How nature handled Irma
Fort Clinch State Park is one of my favorite places on Amelia Island. In the score of years I’ve lived here, I’ve gotten to know many of its natural features intimately. Bucko and I drive through the park nearly every day, a relaxing stretch of time for both of us. We have pet names for many of its features – an “Octopus Tree,” the “Twin Pines,” the “Walking Dune” and many more.
As soon as the road was open after Hurricane Irma, I was eager to look at the park once again and see the changes wrought by the storm. And changes there were. It looks like a tornado tore through the park, perpendicular to the main road, from the beach to the pogy plant on the riverside. Only a tip of this destruction is evident on the main road where the tornado appears to have crossed, but that is scary enough. Large trees were downed, including, alas, one of the Twin Pines, and a large chunk of metal landed in the park, perhaps from the roof of a house along North Fletcher Avenue. Much more of the damage has yet to be assessed.
Carl Watson, the sage of Willow Pond, managed to visit his favorite trails and reported that the trail to the left of the parking lot is still underwater and the trail to the right is blocked by large fallen trees at the entrance, too dangerous to try to get around. There’s no telling what lies beyond the trail entrance, but he figures that these trails will not be reopened anytime soon. If I shed a tear for the “twins,” I can’t imagine how many trees Carl knew well, and told thousands of visitors about, that are gone too.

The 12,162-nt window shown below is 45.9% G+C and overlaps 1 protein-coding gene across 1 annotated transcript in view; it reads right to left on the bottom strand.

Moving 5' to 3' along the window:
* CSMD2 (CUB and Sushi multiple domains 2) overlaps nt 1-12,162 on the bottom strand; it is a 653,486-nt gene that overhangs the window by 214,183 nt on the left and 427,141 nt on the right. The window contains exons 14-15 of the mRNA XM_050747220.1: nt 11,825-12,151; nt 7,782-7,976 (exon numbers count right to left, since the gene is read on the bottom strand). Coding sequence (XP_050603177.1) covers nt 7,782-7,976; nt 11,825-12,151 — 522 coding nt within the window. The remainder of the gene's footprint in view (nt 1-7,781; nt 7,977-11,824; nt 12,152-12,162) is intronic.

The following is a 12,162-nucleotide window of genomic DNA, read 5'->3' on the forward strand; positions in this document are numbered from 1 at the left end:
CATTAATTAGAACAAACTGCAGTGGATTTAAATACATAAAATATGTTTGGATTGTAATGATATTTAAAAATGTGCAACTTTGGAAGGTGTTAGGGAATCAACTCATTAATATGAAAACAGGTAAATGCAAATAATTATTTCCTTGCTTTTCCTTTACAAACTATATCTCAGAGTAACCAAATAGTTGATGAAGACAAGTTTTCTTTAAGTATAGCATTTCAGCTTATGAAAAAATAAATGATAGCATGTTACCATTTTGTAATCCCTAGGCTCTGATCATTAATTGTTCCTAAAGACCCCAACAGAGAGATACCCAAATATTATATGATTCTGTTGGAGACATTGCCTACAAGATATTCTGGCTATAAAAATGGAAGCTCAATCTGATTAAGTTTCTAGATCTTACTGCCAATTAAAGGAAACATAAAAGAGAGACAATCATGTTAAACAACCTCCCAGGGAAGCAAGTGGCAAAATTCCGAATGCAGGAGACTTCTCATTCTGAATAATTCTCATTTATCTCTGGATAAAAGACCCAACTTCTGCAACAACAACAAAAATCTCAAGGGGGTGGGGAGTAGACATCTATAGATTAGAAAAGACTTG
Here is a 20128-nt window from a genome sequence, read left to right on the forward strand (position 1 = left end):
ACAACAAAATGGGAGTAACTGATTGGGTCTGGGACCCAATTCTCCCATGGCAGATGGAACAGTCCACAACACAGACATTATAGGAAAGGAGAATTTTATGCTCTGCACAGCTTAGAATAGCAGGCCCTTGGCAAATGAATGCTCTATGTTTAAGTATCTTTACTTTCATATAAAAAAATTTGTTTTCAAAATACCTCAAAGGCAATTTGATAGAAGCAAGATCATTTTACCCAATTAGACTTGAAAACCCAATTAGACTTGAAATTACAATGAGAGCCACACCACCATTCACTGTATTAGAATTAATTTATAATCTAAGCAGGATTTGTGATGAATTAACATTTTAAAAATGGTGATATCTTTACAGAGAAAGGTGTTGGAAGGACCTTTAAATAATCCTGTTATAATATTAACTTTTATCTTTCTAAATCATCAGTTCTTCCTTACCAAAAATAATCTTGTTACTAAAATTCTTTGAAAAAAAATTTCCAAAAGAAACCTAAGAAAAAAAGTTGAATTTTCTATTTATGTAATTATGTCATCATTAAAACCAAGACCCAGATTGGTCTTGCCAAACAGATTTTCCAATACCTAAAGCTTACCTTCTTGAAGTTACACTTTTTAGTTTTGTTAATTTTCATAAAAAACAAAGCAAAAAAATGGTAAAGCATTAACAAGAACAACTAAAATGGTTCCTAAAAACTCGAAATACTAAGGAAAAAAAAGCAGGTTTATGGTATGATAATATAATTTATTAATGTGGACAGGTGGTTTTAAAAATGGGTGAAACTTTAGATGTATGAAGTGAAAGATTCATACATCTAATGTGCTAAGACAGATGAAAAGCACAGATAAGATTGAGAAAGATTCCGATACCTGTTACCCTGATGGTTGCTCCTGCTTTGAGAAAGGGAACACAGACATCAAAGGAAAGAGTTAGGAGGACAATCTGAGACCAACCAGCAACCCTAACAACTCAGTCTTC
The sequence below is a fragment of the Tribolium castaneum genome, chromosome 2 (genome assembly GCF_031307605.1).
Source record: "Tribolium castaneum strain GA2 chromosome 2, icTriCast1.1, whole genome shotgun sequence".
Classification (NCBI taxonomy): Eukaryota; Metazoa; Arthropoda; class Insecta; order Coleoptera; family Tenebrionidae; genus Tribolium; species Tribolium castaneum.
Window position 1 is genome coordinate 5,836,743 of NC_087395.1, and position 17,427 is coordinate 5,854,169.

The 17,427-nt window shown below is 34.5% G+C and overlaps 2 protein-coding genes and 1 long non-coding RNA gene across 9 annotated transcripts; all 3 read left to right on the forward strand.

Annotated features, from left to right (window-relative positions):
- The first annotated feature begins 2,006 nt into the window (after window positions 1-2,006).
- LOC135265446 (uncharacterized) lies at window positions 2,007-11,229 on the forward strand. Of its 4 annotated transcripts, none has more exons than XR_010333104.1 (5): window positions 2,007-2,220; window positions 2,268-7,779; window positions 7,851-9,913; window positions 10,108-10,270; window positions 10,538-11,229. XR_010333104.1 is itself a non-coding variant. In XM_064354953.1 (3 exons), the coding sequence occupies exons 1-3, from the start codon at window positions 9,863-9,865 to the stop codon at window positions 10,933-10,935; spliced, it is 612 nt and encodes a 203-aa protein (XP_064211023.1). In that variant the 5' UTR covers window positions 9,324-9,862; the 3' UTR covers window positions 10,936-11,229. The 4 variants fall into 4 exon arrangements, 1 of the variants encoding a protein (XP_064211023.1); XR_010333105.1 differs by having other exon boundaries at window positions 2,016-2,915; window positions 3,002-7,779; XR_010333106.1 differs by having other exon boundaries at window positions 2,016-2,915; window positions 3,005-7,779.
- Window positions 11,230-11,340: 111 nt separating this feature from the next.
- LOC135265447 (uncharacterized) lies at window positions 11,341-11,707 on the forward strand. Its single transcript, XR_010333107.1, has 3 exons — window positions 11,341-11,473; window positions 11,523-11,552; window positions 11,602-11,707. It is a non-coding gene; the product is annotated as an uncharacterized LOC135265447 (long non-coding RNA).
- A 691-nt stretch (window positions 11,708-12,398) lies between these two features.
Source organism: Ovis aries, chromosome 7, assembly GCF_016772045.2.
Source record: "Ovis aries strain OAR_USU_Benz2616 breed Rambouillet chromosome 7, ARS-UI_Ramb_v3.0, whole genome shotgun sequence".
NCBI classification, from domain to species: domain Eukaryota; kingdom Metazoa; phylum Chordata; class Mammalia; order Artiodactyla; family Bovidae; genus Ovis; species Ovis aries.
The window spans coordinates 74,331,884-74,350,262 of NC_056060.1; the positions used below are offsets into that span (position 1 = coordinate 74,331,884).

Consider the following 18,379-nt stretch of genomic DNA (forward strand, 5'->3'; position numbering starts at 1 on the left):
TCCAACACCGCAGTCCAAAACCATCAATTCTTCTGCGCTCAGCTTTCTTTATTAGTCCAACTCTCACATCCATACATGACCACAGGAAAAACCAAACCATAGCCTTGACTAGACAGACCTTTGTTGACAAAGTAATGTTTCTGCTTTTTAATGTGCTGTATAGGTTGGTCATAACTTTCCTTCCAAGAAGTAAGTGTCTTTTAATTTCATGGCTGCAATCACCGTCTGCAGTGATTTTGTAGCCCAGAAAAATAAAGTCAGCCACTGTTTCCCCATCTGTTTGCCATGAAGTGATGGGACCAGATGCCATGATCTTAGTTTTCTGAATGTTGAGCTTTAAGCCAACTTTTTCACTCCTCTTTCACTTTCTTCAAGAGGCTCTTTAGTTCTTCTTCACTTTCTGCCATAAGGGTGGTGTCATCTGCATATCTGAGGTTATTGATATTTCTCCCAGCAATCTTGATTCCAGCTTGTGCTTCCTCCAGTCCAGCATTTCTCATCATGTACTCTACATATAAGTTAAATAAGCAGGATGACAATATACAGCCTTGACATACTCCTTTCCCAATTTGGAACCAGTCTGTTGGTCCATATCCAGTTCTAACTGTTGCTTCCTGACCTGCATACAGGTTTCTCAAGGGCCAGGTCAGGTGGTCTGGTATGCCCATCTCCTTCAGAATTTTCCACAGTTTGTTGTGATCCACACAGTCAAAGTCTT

Added to the loss of the fishing pier after last year’s Hurricane Matthew, the changes in the park are drastic due to these recent storms. Although nature will rebound in the park, the loss of mature old trees will be missed, and what about the animals in the park and elsewhere around the island? What has happened to them? For the most part, these creatures seem to have found their own safe refuges and weathered the storm. Carl gave me an eyewitness account of one animal evacuating during the storm. A large tree in his own yard was damaged by the hurricane. He watched it slowly fall over a two-hour period – luckily not on top of his house. About an hour into the falling process, he noticed a squirrel running down the trunk with something in its mouth, which turned out to be a baby squirrel. As he watched, the squirrel ran back up the tree and retrieved three more babies, one by one, to relocate them somewhere safer. Somehow that squirrel knew the tree was going to fall, and it sought shelter somewhere else in the woods.
Since the storm, I’ve seen deer and tortoises in the park. The deer most likely found some quiet spots to hunker down. They might even benefit from the new, green growth in areas left unshaded by the large trees that fell.
The tortoises had the easiest lot of all. They retreat to their deep burrows in the sandy soil far below the wind and rain of a hurricane, coming back out unscathed when the storm is over. Just a day after the hurricane, Bucko and I watched a tortoise crossing the main park road, nothing unusual about that.
There are still butterflies all around, and birds and bees. These smaller creatures also can find little sheltered niches to hide in while the weather rages around them. When they are out and about again their world still welcomes them.
I worried a bit about reports of snakes in people’s homes, but nothing came to light. When dry areas where snakes live get flooded, they often seek the shelter of high ground. Our own back woods flooded completely after Irma, and our front street as well. We were expecting lots of snake visitors to our yard afterward, but none showed up. I was a bit disappointed, I must admit, as I expected this to be another show of nature.
All in all, I think the wildlife in our area did much better than many of the humans affected by the hurricane. I send out my condolences to all of you still seeking to put your homes in order. And here’s hoping our hurricane season is over at last.